September 12, 2012
Second Siri Co-Founder Left Apple In June
Michael Harper for redOrbit.com — Your Universe Online
Siri hasn´t always been the saucy minx who lives in your iPhone 4S. She was once a small, innocent app which lived, albeit briefly, in the App Store. Apple then took notice of this app and saw its potential (allegedly thanks to some prodding by Wozniak) before buying it up and bringing the app and its creators and developers into the warm embrace of 1 Infinite Loop, where they lived happily ever after. Or at least, happily until June, when Adam Cheyer (Siri co-founder and engineer) took his leave from Apple, according to Bloomberg.
Both All Things D and Bloomberg have reported the somewhat old news of Cheyer´s departure, both citing People Familiar With the Matter as saying he left to spend time with family and work on other projects. Before he left, Cheyer had worked for Apple´s mobile software group, assumedly playing a major role in baking Siri directly into the iPhone´s hardware and software.
Cheyer isn´t the first Siri team member to depart from Apple´s presence since they were acquired, of course. Last October, shortly after the iPhone 4S made its way into the pining hands of millions, Dag Kittlaus left the company.
Like Cheyer, Kittlaus was said to have left Apple to work on other projects as well as spend some time with his family.
Recently, Apple co-founder Steve Wozniak took some time while standing in a pasture to explain how he persuaded Apple to purchase Siri. In its early days, Siri had much more functionality packed into it than it its current, iOS 5 form.
For instance, Siri could still return your requests for simple math, facts, figures and stats, no problem. Siri could also tell you where the closest Italian restaurant was located. Where she excelled, however, was the integration with other services. In addition to finding the closest Italian restaurant, she could also book a reservation for you, as well as call a cab to take you home if you imbibed in a little too much vino.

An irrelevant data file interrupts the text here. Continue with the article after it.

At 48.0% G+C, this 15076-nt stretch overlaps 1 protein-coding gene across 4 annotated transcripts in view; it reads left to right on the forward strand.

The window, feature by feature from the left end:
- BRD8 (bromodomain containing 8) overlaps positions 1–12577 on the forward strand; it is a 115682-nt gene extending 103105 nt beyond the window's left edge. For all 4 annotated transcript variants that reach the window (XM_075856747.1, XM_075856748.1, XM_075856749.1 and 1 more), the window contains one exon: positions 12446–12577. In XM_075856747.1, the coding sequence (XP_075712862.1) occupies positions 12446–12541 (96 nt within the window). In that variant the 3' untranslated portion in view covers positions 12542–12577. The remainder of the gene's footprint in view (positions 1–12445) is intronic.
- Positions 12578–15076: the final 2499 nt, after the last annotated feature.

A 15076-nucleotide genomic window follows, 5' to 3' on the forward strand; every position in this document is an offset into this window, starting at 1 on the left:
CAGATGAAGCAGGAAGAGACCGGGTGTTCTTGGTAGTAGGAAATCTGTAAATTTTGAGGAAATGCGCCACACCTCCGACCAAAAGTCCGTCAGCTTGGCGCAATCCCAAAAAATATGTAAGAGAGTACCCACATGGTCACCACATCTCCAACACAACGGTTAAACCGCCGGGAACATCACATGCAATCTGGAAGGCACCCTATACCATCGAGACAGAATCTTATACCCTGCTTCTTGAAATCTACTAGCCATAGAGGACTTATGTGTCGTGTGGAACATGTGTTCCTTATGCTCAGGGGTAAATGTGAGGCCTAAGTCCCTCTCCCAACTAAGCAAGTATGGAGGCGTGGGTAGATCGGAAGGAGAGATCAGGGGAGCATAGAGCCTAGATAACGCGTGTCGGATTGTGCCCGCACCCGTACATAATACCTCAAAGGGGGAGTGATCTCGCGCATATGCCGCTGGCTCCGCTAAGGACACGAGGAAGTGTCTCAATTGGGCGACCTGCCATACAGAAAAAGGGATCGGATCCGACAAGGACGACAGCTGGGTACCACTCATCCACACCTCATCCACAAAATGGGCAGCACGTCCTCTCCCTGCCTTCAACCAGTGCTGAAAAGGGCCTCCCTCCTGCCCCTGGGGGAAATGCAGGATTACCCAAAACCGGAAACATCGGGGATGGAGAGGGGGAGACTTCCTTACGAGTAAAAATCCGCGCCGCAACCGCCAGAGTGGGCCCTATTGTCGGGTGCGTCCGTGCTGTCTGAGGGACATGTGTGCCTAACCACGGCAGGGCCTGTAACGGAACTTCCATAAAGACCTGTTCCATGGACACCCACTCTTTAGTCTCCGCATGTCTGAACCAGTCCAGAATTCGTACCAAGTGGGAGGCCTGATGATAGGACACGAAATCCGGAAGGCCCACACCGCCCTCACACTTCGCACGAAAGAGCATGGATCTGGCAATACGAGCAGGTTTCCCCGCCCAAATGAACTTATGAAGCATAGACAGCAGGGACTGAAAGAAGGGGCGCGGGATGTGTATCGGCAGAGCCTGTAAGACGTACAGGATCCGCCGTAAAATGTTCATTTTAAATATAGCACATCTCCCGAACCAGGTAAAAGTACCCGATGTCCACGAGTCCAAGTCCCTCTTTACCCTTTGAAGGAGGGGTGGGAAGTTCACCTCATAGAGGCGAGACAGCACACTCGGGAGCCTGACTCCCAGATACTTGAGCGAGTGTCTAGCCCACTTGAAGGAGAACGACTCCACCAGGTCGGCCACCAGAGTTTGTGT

“A lot of people say Siri. I say poo-poo,” Wozniak said. “I was using it to make reservations long before Apple bought it.”
“I would say, ℠Siri, what are the five largest lakes in California?´ and it would come up, one, two, three, four, five. And I would ask ℠What are the prime numbers greater than 87?´ and they would come up all in a row. That was pretty incredible,” Wozniak said.
Now, says Wozniak, inquiries about the largest lakes in California yields results about lakefront properties. Inquiries about prime numbers now yield a list of the closest restaurants whose reviews mention prime rib.
Siri has seen her fair share of detractors since her last coming-out party nearly a year ago. In addition to many lawsuits (some of which are just plain silly) many in the tech press have taken her to task for not working as well or as quickly as Apple promised. Apple´s response, of course, is that little tag on the corner of the promotional site for Siri. Though Siri is still capable of doing a few things pretty well, she is still in Beta, and that has been Apple´s saving grace.
Now that Siri is almost a year old, Apple plans to increase her power and functionality in iOS 6, which should be announced today during Apple´s big iPhone announcement.
In addition to her familiar set of tasks, Siri will now be able to launch apps, give directions and fetch the latest sports scores as well as make her way to the new iPad and new iPhone 5.